By the time this is published, the deadline for reauthorization of the Land and Water Conservation Fund (LWCF), may have come and gone. Expiring September, 18, 2018, the LWCF was created on the heels of the Wilderness Act. It utilizes NO Taxpayer dollars to protect national parks, ensures access for hunting and fishing, open space purchases for playgrounds, sports fields, bike paths, hiking trails and much more—all on federal, state, local and private lands and waters.
A small portion from offshore Oil and gas revenues (royalties) contribute to this fund. To date, $17.5 billion in royalties has reached the ground in every county in America. Originally earmarked at $900M annually, it has only been fully funded once.
Additionally, over its 52 year life more than $20 billion has been diverted elsewhere, and the FY2019 proposed budget is only $425 million, and seeks to reduce the Royalty rate from 18.75% down to 12.5%; IF reauthorized. Funds reach each state in a population-ranked manner thus, at four-million residents Oregon is in the lower third of all states in receiving monies (e.g. WA $637M).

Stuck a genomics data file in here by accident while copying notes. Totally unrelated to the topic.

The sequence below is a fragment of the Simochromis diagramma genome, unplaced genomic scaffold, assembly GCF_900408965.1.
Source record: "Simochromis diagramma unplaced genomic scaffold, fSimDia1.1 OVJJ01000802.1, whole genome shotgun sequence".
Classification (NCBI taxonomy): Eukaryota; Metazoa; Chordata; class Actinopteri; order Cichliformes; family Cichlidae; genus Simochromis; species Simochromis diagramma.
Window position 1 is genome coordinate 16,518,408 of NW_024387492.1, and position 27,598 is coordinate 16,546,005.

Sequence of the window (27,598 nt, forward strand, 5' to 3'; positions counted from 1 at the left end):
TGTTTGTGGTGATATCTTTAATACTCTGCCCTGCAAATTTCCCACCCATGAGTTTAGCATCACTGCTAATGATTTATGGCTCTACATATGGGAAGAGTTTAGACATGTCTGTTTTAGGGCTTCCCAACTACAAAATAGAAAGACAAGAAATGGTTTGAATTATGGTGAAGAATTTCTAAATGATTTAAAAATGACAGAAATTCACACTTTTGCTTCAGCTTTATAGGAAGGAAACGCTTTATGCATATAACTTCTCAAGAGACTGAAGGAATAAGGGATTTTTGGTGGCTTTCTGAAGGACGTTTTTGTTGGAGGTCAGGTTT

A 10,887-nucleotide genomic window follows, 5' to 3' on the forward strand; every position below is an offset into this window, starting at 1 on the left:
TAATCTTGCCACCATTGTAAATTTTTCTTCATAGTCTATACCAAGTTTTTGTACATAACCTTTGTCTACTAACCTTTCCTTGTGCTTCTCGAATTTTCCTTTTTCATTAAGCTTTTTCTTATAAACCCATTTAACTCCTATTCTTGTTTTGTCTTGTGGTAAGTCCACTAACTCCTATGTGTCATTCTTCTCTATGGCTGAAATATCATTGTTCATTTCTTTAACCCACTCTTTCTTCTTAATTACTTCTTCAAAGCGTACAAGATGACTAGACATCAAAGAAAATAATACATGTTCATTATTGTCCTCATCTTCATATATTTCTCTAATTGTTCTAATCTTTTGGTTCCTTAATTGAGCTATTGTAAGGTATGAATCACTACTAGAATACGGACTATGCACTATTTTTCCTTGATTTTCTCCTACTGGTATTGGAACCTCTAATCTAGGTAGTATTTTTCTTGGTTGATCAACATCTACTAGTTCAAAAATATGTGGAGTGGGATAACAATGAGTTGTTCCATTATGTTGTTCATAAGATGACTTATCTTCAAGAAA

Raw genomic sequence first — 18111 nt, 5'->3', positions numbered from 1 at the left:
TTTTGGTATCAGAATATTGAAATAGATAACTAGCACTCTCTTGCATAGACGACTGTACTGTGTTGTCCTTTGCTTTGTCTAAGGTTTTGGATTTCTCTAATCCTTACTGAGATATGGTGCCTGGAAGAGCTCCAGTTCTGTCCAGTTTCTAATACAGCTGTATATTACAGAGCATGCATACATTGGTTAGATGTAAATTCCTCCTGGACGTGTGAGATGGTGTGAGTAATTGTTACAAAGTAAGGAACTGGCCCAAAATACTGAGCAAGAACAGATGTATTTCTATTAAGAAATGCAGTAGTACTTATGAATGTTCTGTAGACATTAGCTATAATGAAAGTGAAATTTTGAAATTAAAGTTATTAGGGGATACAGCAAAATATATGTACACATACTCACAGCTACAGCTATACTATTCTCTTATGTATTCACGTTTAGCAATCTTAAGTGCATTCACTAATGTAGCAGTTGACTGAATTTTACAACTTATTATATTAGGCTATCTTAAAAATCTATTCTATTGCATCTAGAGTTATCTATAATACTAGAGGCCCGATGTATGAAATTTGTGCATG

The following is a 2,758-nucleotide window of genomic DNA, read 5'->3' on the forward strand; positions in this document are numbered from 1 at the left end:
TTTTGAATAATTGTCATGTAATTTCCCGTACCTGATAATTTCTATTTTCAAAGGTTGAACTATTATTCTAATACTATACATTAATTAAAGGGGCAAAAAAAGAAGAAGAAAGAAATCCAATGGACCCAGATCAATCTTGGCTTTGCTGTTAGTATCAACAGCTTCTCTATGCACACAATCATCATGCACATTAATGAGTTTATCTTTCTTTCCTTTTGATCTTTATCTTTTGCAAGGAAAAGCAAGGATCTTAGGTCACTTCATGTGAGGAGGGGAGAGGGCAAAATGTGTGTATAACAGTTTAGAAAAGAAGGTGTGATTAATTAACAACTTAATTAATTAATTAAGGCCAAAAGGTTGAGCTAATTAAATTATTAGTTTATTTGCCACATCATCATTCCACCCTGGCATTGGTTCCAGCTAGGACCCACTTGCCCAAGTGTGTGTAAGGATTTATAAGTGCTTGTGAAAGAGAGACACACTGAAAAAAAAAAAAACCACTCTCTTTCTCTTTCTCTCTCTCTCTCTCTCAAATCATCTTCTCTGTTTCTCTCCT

Over the last five decades, Oregon, as an example, has received $313 million, for nearly 1,600 projects in every county and nearly every town in our state. LWCF has funded the Forest Legacy Program (FLP) grants which help protect working forests, and State Parks grants program. LWCF protects watersheds and clean drinking water supplies—all the while providing sustainable, domestic jobs in urban and rural communities.
If you don't know about LWCF, here is a great report: http://westernpriorities.org/wp-content/uploads/2018/08/LWCFReport_Aug_2018_final.pdf
Get to know LWCF, it's legacy and how you can contact your Congressional delegates in Washington D.C. and tell them to vote for reauthorization of the LWCF!!
(202) 224-3121 For the Switchboard operator to find the 535 elected Officials in Washington D.C.
My hope is the fund is reauthorized, fully funded and scaled for inflation.
Comments will be approved before showing up.